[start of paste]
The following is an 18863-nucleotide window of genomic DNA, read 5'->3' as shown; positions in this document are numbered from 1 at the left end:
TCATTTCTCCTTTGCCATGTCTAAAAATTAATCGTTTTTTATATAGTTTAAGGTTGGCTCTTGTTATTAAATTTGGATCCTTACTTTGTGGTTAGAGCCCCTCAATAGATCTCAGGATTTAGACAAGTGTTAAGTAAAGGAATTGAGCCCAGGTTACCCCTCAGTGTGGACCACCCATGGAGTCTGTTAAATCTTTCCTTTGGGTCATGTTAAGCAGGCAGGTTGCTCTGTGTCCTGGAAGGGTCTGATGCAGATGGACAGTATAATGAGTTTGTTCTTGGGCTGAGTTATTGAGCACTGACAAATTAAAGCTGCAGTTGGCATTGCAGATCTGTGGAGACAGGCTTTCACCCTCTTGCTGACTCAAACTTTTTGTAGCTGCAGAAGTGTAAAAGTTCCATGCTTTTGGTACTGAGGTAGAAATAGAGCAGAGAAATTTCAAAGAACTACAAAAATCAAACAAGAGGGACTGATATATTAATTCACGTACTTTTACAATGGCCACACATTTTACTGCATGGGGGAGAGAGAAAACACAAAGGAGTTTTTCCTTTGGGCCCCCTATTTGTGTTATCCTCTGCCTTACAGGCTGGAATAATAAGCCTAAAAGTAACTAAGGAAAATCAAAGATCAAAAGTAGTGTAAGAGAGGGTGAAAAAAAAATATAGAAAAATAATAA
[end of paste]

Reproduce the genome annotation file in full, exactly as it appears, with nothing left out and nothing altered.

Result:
The following is an 18863-nucleotide window of genomic DNA, read 5'->3' as shown; positions in this document are numbered from 1 at the left end:
TCATTTCTCCTTTGCCATGTCTAAAAATTAATCGTTTTTTATATAGTTTAAGGTTGGCTCTTGTTATTAAATTTGGATCCTTACTTTGTGGTTAGAGCCCCTCAATAGATCTCAGGATTTAGACAAGTGTTAAGTAAAGGAATTGAGCCCAGGTTACCCCTCAGTGTGGACCACCCATGGAGTCTGTTAAATCTTTCCTTTGGGTCATGTTAAGCAGGCAGGTTGCTCTGTGTCCTGGAAGGGTCTGATGCAGATGGACAGTATAATGAGTTTGTTCTTGGGCTGAGTTATTGAGCACTGACAAATTAAAGCTGCAGTTGGCATTGCAGATCTGTGGAGACAGGCTTTCACCCTCTTGCTGACTCAAACTTTTTGTAGCTGCAGAAGTGTAAAAGTTCCATGCTTTTGGTACTGAGGTAGAAATAGAGCAGAGAAATTTCAAAGAACTACAAAAATCAAACAAGAGGGACTGATATATTAATTCACGTACTTTTACAATGGCCACACATTTTACTGCATGGGGGAGAGAGAAAACACAAAGGAGTTTTTCCTTTGGGCCCCCTATTTGTGTTATCCTCTGCCTTACAGGCTGGAATAATAAGCCTAAAAGTAACTAAGGAAAATCAAAGATCAAAAGTAGTGTAAGAGAGGGTGAAAAAAAAATATAGAAAAATAATAA